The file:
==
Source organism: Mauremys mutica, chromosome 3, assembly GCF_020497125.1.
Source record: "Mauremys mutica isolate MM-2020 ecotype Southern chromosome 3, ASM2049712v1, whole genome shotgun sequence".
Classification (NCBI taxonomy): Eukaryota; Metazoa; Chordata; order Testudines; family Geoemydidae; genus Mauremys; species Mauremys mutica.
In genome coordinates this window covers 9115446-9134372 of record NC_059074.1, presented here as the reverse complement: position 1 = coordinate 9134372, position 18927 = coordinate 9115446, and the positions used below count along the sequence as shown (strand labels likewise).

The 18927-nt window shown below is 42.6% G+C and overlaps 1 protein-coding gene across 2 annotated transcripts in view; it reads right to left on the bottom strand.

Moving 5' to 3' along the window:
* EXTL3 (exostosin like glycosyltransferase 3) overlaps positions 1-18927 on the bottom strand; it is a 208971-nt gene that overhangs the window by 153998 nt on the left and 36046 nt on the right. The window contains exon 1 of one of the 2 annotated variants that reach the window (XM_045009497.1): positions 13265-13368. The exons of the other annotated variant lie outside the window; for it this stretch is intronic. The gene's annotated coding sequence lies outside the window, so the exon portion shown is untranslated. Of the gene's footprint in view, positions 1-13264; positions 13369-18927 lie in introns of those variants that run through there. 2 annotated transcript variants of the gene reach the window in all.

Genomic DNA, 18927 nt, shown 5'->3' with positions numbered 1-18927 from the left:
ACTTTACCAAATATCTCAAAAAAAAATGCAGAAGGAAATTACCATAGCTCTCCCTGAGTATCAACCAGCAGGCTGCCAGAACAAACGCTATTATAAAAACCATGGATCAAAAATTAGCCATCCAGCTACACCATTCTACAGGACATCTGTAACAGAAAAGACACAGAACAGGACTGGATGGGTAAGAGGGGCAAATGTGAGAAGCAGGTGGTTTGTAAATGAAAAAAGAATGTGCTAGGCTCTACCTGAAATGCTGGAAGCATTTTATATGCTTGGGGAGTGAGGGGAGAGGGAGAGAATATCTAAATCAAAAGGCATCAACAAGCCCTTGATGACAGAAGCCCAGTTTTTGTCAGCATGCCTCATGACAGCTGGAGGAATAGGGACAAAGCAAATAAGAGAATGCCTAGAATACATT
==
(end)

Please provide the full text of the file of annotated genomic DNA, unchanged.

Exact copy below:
Source organism: Mauremys mutica, chromosome 3, assembly GCF_020497125.1.
Source record: "Mauremys mutica isolate MM-2020 ecotype Southern chromosome 3, ASM2049712v1, whole genome shotgun sequence".
Classification (NCBI taxonomy): Eukaryota; Metazoa; Chordata; order Testudines; family Geoemydidae; genus Mauremys; species Mauremys mutica.
In genome coordinates this window covers 9115446-9134372 of record NC_059074.1, presented here as the reverse complement: position 1 = coordinate 9134372, position 18927 = coordinate 9115446, and the positions used below count along the sequence as shown (strand labels likewise).

The 18927-nt window shown below is 42.6% G+C and overlaps 1 protein-coding gene across 2 annotated transcripts in view; it reads right to left on the bottom strand.

Moving 5' to 3' along the window:
* EXTL3 (exostosin like glycosyltransferase 3) overlaps positions 1-18927 on the bottom strand; it is a 208971-nt gene that overhangs the window by 153998 nt on the left and 36046 nt on the right. The window contains exon 1 of one of the 2 annotated variants that reach the window (XM_045009497.1): positions 13265-13368. The exons of the other annotated variant lie outside the window; for it this stretch is intronic. The gene's annotated coding sequence lies outside the window, so the exon portion shown is untranslated. Of the gene's footprint in view, positions 1-13264; positions 13369-18927 lie in introns of those variants that run through there. 2 annotated transcript variants of the gene reach the window in all.

Genomic DNA, 18927 nt, shown 5'->3' with positions numbered 1-18927 from the left:
ACTTTACCAAATATCTCAAAAAAAAATGCAGAAGGAAATTACCATAGCTCTCCCTGAGTATCAACCAGCAGGCTGCCAGAACAAACGCTATTATAAAAACCATGGATCAAAAATTAGCCATCCAGCTACACCATTCTACAGGACATCTGTAACAGAAAAGACACAGAACAGGACTGGATGGGTAAGAGGGGCAAATGTGAGAAGCAGGTGGTTTGTAAATGAAAAAAGAATGTGCTAGGCTCTACCTGAAATGCTGGAAGCATTTTATATGCTTGGGGAGTGAGGGGAGAGGGAGAGAATATCTAAATCAAAAGGCATCAACAAGCCCTTGATGACAGAAGCCCAGTTTTTGTCAGCATGCCTCATGACAGCTGGAGGAATAGGGACAAAGCAAATAAGAGAATGCCTAGAATACATT